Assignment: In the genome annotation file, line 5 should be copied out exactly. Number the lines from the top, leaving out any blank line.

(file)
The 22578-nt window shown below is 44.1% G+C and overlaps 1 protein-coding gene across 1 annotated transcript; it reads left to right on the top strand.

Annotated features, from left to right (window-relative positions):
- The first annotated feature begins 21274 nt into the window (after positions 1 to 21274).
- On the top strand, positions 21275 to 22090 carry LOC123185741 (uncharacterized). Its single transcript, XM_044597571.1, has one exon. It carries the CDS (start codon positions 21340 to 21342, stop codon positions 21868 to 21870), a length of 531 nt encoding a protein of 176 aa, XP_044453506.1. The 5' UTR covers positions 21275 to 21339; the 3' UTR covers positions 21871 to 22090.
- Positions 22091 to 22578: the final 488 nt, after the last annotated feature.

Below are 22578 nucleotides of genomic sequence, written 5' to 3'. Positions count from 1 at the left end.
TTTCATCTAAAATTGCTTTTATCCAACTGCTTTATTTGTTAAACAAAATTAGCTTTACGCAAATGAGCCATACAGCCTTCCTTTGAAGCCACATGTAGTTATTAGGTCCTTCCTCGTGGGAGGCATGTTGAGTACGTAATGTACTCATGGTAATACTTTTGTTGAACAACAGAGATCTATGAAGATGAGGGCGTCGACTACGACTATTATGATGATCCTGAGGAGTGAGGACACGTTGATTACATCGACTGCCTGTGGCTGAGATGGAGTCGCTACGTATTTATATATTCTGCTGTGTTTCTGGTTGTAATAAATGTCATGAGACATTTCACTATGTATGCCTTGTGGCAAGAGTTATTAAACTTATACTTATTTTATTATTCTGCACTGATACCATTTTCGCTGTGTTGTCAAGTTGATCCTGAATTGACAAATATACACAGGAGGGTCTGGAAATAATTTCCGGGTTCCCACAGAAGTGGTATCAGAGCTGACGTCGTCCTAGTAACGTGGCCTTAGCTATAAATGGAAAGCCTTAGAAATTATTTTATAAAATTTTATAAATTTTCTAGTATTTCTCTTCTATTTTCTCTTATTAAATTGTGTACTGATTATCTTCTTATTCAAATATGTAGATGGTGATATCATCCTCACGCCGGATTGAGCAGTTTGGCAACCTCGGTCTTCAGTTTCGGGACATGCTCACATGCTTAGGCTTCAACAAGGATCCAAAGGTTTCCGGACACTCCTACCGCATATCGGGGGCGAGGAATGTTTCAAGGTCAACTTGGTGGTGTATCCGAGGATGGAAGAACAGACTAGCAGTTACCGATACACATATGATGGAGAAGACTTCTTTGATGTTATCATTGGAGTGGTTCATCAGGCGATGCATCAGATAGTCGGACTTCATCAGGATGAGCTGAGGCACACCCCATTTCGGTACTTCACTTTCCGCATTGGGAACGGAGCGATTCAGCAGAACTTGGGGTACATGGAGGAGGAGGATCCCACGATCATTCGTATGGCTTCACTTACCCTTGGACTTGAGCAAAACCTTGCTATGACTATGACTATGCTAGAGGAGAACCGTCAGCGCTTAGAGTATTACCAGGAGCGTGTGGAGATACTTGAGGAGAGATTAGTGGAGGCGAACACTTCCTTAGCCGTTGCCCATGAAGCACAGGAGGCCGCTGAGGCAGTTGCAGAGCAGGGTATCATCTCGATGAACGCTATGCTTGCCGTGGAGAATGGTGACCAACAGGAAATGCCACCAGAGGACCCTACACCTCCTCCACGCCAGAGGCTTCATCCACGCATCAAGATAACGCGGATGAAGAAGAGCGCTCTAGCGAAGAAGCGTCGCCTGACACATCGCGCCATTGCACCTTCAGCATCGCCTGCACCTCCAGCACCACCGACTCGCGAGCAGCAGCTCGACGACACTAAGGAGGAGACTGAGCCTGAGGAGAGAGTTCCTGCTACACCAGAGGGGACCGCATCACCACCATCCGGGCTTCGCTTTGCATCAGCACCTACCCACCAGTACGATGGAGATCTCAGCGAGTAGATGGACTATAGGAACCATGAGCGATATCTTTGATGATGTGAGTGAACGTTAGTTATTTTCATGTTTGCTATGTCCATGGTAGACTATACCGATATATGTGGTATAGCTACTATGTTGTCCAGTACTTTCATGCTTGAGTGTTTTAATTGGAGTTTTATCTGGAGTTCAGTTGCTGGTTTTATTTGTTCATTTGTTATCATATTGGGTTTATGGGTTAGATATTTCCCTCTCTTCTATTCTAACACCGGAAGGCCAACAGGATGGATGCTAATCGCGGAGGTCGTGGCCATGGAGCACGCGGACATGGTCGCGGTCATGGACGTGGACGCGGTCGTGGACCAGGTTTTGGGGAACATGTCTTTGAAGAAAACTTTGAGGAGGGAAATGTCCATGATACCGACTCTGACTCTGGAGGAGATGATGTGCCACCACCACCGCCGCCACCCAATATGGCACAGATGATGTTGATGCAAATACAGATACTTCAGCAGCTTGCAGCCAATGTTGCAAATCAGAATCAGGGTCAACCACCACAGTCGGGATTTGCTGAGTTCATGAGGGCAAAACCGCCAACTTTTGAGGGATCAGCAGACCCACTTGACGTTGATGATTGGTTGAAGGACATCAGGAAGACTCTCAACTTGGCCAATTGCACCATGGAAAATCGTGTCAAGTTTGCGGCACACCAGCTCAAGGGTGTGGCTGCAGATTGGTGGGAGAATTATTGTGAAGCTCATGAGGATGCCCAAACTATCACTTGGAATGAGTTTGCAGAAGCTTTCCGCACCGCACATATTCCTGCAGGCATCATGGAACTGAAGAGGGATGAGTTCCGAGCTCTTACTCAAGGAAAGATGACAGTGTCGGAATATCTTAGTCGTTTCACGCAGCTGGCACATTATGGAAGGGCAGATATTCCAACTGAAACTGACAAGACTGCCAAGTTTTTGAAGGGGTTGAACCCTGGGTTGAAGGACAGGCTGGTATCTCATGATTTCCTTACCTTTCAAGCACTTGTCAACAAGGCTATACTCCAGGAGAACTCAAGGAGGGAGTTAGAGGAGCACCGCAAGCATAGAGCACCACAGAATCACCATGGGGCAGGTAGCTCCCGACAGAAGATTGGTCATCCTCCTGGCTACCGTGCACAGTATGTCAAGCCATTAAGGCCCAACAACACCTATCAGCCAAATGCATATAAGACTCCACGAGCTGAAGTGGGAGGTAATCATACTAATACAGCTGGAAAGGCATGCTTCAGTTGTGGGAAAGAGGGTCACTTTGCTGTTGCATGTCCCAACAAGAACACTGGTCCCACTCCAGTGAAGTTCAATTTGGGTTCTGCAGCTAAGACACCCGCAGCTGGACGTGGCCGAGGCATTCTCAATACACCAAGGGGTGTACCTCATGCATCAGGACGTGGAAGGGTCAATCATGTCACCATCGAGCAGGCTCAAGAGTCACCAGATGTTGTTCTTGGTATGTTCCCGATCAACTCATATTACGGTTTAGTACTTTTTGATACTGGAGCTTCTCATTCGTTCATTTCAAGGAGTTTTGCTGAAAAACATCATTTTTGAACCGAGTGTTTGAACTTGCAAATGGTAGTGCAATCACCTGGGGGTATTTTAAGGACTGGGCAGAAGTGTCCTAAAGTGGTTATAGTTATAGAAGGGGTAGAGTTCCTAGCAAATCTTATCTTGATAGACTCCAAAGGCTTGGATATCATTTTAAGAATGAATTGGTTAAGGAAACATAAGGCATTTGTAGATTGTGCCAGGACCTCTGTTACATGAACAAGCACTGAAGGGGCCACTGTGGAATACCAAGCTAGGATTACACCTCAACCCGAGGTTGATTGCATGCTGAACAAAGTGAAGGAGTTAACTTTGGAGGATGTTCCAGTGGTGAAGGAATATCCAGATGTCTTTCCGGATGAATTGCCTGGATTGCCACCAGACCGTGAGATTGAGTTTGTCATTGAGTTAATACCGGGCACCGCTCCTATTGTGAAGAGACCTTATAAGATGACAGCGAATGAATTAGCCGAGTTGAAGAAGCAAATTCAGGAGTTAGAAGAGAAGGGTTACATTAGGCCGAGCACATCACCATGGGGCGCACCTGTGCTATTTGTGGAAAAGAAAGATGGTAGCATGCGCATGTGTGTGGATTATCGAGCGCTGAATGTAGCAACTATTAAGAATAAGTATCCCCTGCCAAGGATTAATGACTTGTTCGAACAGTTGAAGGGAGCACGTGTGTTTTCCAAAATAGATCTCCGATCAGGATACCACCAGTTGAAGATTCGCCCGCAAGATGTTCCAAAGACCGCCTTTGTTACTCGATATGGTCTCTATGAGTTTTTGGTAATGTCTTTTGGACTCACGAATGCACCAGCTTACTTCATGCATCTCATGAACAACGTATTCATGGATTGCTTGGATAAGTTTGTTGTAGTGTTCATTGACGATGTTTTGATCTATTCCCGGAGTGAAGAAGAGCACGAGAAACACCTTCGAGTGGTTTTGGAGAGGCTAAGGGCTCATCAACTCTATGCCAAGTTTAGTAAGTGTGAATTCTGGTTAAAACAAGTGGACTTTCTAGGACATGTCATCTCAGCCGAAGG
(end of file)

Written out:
- Positions 22091 to 22578: the final 488 nt, after the last annotated feature.